There were a lot of what Mom called “the classics.” She read a book by some guy named Charles Dickens called Great Expectations that was kind of cool, even though it was hard to understand, and a lot of the words were spelled funny — “colour” instead of “color,” that sort of thing. It was something to do.
The third summer out at the cabin, Dad didn’t come out at all. It was just her and Mom, and Mom spent most of her time out in the yard planting flowers and pulling weeds and stuff like that. She tried to get Kaylee interested in helping out, but Kaylee didn’t like getting her hands dirty, so she gave up.
The old books read faster that summer. Kaylee realized that she didn’t have to finish a book just because she started it — if she didn’t like it, she could just put it back and get another one. And she didn’t have to start at the beginning and read through to the end. She could just open up anywhere and start reading. It was sort of confusing — who was this Hawkeye guy, anyway? — but that was part of the fun, as much fun as it was.
It was night in the library at the cabin by the lake when she found the book with the maps.
She hadn’t seen it before because it was shoved in the back on one of the higher shelves — she had to stand on a chair to the books on that shelf, and she saw it sticking up behind them.
It was bigger than the other books, bigger than any book she’d seen. Kaylee cleared out the books in front of it so she could pull the big book out, and it was almost too heavy for her to lift. She nearly dropped it when she pulled it off the shelf. It nearly drug her off the chair. That might have woken up Mom, which wouldn’t have been good. Mom went to bed pretty early that summer, even before the sun went down, so she must have been really tired. She was cranky all the time, like she was tired, and snapped at Kaylee when she made any noise, so Kaylee didn’t want to wake her up.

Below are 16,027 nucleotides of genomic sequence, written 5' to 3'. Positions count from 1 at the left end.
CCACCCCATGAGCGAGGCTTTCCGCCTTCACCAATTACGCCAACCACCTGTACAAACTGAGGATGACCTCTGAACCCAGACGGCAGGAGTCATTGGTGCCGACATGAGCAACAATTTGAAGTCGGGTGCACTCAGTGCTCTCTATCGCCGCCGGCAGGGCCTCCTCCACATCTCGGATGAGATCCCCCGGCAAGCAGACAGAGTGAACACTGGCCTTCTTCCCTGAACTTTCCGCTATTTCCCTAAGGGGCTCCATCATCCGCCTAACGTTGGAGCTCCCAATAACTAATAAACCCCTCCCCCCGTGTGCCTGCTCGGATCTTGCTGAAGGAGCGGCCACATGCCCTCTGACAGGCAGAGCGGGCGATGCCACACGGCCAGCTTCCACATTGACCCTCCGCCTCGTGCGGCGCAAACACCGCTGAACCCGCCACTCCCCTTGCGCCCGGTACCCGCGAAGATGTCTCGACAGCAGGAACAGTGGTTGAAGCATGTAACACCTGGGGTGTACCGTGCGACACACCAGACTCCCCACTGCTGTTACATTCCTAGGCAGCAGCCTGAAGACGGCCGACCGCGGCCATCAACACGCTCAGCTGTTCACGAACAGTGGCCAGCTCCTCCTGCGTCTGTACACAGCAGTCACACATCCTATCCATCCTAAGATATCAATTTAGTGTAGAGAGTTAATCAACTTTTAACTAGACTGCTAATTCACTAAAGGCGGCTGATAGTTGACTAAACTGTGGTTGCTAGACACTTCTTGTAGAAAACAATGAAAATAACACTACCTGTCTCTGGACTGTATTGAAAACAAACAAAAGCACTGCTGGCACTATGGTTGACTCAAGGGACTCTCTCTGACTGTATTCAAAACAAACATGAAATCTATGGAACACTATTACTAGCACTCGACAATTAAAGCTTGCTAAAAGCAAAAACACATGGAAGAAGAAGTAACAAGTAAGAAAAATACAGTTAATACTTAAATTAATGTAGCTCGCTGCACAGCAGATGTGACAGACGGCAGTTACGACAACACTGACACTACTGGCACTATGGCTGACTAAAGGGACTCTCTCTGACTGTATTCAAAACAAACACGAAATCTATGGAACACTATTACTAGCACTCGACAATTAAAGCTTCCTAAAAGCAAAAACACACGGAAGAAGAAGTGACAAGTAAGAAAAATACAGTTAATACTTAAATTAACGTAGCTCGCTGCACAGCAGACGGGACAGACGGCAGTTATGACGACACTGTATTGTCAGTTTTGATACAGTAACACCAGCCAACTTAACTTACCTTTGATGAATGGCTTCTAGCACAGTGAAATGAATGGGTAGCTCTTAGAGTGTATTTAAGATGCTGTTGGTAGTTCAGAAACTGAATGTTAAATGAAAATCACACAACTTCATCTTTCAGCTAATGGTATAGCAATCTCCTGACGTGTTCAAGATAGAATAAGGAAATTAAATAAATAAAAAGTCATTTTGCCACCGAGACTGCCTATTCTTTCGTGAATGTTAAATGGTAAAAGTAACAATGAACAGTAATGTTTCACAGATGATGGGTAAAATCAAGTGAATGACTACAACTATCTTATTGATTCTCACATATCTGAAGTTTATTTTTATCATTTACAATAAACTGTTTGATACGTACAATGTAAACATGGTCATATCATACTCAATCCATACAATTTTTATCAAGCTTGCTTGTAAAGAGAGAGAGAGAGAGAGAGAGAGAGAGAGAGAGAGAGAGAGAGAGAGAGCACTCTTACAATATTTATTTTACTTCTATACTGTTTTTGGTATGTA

Kaylee lugged the big, heavy book over to the wooden desk. All the books in the library were old, but this one seemed older. It’s cover was leather, rough and worn. The spine had thick bands along it, and it was all sewn with heavy cord.
Inside the cover and the page opposite were covered in colors, like someone had spattered all sorts of colors (“colours”) on the paper and then smeared them all around with a fork or a comb or something. The colors were old and dark, but the color was still there.
The actual pages of the book were heavy, thick paper, all yellow and crinkled. The edges were dry and brittle. They flaked off a bit when she turned them, so Kaylee tried to be very careful as she did.
This book wasn’t like all the others on the shelves. It hadn’t been printed. Instead, it was all handwritten in a thin, spidery script with all sorts of loops and curls that Kaylee could just barely read in places, and in others, she couldn’t. The ink was so old that had mostly turned brown.
There were pictures in the book, too, drawings. Most of them were just lines in the same color ink as the writing — flowers, trees, a rabbit, a deer. They were pretty good. Some of them were colored, like in water color. The paper was still crinkled from where the paints had dampened it.
Kaylee was about a quarter of the way through when she found the first map. It wasn’t a regular page, but an extra sheet of paper that had been glued to the page so that it folded out, twice as big as normal. It was clearly a map, and pretty soon Kaylee realized that it was a map of the area around the little inlet where the cabins were built. There was the shoreline, there was the creek that ran into the inlet.